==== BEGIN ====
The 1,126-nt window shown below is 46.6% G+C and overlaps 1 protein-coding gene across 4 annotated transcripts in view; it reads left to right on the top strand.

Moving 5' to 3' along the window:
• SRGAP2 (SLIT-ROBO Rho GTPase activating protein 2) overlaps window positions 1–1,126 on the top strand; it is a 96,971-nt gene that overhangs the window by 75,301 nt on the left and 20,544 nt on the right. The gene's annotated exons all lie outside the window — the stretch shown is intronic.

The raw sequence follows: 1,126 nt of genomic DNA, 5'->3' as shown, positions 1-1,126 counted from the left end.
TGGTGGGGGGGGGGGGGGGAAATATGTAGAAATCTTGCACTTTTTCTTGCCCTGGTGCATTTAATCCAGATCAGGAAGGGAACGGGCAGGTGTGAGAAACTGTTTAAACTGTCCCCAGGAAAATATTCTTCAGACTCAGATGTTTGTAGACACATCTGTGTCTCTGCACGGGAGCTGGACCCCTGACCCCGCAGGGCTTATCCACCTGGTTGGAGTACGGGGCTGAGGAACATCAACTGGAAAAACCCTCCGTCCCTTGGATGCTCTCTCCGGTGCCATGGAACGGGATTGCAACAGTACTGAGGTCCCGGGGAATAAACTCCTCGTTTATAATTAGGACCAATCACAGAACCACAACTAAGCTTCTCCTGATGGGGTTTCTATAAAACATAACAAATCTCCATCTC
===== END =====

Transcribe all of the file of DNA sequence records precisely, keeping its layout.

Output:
The 1,126-nt window shown below is 46.6% G+C and overlaps 1 protein-coding gene across 4 annotated transcripts in view; it reads left to right on the top strand.

Moving 5' to 3' along the window:
• SRGAP2 (SLIT-ROBO Rho GTPase activating protein 2) overlaps window positions 1–1,126 on the top strand; it is a 96,971-nt gene that overhangs the window by 75,301 nt on the left and 20,544 nt on the right. The gene's annotated exons all lie outside the window — the stretch shown is intronic.

The raw sequence follows: 1,126 nt of genomic DNA, 5'->3' as shown, positions 1-1,126 counted from the left end.
TGGTGGGGGGGGGGGGGGGAAATATGTAGAAATCTTGCACTTTTTCTTGCCCTGGTGCATTTAATCCAGATCAGGAAGGGAACGGGCAGGTGTGAGAAACTGTTTAAACTGTCCCCAGGAAAATATTCTTCAGACTCAGATGTTTGTAGACACATCTGTGTCTCTGCACGGGAGCTGGACCCCTGACCCCGCAGGGCTTATCCACCTGGTTGGAGTACGGGGCTGAGGAACATCAACTGGAAAAACCCTCCGTCCCTTGGATGCTCTCTCCGGTGCCATGGAACGGGATTGCAACAGTACTGAGGTCCCGGGGAATAAACTCCTCGTTTATAATTAGGACCAATCACAGAACCACAACTAAGCTTCTCCTGATGGGGTTTCTATAAAACATAACAAATCTCCATCTC